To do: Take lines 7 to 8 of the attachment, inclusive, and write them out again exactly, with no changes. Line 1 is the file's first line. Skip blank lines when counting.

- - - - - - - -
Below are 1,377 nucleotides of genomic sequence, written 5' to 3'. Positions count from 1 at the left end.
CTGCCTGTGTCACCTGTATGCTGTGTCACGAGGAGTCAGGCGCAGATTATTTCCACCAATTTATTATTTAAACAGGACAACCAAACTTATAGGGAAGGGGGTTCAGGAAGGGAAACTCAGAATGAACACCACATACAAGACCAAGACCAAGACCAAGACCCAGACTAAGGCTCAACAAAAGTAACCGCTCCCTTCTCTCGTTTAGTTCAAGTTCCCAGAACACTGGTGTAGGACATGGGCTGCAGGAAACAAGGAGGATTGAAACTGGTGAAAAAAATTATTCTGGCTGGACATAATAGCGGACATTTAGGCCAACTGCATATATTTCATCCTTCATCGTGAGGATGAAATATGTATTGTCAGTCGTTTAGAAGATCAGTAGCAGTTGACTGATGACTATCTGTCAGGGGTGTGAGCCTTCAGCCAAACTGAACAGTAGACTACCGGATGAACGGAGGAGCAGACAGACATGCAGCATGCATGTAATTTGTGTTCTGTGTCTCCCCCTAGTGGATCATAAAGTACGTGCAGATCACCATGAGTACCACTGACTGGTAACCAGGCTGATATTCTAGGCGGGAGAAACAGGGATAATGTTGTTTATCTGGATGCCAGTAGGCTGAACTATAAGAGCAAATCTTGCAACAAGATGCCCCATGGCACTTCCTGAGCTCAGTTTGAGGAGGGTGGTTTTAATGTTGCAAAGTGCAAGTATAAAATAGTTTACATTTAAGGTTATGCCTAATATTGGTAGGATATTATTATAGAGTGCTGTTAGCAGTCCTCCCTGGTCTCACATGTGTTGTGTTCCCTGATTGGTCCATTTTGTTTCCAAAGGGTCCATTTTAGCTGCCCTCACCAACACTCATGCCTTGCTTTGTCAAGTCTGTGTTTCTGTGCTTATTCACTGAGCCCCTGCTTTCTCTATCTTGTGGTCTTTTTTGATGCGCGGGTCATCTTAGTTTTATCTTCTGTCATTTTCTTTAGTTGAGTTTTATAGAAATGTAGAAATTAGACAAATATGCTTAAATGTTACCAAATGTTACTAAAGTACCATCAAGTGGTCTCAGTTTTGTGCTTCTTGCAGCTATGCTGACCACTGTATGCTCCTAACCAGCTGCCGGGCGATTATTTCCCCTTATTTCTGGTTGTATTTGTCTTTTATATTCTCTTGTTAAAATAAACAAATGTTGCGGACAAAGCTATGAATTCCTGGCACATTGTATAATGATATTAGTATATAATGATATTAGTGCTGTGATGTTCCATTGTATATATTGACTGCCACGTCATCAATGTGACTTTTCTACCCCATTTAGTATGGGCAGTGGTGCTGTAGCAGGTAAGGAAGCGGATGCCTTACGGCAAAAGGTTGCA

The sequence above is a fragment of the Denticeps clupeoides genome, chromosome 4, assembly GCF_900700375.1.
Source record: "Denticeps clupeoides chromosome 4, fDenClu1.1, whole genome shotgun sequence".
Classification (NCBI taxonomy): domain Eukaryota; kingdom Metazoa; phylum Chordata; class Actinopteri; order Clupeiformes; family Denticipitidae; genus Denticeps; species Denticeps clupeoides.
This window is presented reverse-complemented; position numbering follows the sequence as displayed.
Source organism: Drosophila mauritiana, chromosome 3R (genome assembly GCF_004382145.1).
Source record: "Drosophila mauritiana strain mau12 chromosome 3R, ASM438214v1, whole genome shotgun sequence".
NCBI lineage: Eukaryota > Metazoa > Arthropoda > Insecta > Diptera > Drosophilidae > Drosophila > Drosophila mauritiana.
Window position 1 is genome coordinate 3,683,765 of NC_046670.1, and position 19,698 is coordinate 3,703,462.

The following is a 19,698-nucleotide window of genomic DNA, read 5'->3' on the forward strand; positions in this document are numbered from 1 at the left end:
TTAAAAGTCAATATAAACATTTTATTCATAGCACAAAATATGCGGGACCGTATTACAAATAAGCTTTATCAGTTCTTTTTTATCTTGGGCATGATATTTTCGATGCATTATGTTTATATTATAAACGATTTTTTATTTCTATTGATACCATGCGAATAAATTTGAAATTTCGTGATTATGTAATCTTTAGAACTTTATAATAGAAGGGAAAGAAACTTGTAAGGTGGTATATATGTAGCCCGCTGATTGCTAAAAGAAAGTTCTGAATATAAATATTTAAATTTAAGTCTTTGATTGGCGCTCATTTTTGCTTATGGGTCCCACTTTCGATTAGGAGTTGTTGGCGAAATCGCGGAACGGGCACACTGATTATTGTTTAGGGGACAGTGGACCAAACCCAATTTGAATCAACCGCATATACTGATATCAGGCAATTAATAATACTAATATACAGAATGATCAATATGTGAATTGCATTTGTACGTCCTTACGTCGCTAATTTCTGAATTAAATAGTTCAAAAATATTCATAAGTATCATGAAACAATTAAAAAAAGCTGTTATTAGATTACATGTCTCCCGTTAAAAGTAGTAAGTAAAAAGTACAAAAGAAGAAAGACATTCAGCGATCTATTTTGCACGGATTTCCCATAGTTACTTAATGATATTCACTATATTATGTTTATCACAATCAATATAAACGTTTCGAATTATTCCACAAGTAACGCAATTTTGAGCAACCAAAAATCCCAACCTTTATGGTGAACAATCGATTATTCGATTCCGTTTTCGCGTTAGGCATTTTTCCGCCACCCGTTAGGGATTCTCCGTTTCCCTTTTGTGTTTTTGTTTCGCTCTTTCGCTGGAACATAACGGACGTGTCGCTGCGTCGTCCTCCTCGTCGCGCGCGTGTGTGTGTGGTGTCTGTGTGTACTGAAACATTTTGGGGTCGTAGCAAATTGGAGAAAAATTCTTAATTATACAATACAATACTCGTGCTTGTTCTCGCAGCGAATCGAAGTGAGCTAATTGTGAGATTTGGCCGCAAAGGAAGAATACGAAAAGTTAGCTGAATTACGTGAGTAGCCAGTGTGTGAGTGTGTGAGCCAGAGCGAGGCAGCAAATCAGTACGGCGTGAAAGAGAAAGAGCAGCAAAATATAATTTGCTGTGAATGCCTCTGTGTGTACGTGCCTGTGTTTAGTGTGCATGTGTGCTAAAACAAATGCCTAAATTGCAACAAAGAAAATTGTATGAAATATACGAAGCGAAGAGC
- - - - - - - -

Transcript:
Source organism: Drosophila mauritiana, chromosome 3R (genome assembly GCF_004382145.1).
Source record: "Drosophila mauritiana strain mau12 chromosome 3R, ASM438214v1, whole genome shotgun sequence".